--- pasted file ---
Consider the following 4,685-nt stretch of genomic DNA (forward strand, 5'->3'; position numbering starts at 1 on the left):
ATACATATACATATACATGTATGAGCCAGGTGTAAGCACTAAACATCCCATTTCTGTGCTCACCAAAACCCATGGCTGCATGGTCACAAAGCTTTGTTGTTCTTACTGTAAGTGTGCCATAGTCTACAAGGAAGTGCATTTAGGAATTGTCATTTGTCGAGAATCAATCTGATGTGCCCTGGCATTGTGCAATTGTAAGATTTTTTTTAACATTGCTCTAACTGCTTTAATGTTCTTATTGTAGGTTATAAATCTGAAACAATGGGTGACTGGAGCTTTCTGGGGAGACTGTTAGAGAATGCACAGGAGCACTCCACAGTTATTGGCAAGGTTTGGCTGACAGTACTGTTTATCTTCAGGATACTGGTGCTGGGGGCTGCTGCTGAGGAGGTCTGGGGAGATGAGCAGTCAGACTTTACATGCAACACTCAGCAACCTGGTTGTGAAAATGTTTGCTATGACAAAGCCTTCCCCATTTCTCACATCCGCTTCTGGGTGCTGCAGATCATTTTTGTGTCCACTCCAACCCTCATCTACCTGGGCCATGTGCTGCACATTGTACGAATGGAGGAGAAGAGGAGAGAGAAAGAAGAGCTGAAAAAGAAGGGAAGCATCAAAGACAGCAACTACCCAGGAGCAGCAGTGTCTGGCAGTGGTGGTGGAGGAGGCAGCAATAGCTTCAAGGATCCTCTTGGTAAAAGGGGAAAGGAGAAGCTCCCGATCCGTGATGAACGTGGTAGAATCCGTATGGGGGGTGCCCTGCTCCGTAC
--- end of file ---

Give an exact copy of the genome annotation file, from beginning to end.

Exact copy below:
Consider the following 4,685-nt stretch of genomic DNA (forward strand, 5'->3'; position numbering starts at 1 on the left):
ATACATATACATATACATGTATGAGCCAGGTGTAAGCACTAAACATCCCATTTCTGTGCTCACCAAAACCCATGGCTGCATGGTCACAAAGCTTTGTTGTTCTTACTGTAAGTGTGCCATAGTCTACAAGGAAGTGCATTTAGGAATTGTCATTTGTCGAGAATCAATCTGATGTGCCCTGGCATTGTGCAATTGTAAGATTTTTTTTAACATTGCTCTAACTGCTTTAATGTTCTTATTGTAGGTTATAAATCTGAAACAATGGGTGACTGGAGCTTTCTGGGGAGACTGTTAGAGAATGCACAGGAGCACTCCACAGTTATTGGCAAGGTTTGGCTGACAGTACTGTTTATCTTCAGGATACTGGTGCTGGGGGCTGCTGCTGAGGAGGTCTGGGGAGATGAGCAGTCAGACTTTACATGCAACACTCAGCAACCTGGTTGTGAAAATGTTTGCTATGACAAAGCCTTCCCCATTTCTCACATCCGCTTCTGGGTGCTGCAGATCATTTTTGTGTCCACTCCAACCCTCATCTACCTGGGCCATGTGCTGCACATTGTACGAATGGAGGAGAAGAGGAGAGAGAAAGAAGAGCTGAAAAAGAAGGGAAGCATCAAAGACAGCAACTACCCAGGAGCAGCAGTGTCTGGCAGTGGTGGTGGAGGAGGCAGCAATAGCTTCAAGGATCCTCTTGGTAAAAGGGGAAAGGAGAAGCTCCCGATCCGTGATGAACGTGGTAGAATCCGTATGGGGGGTGCCCTGCTCCGTAC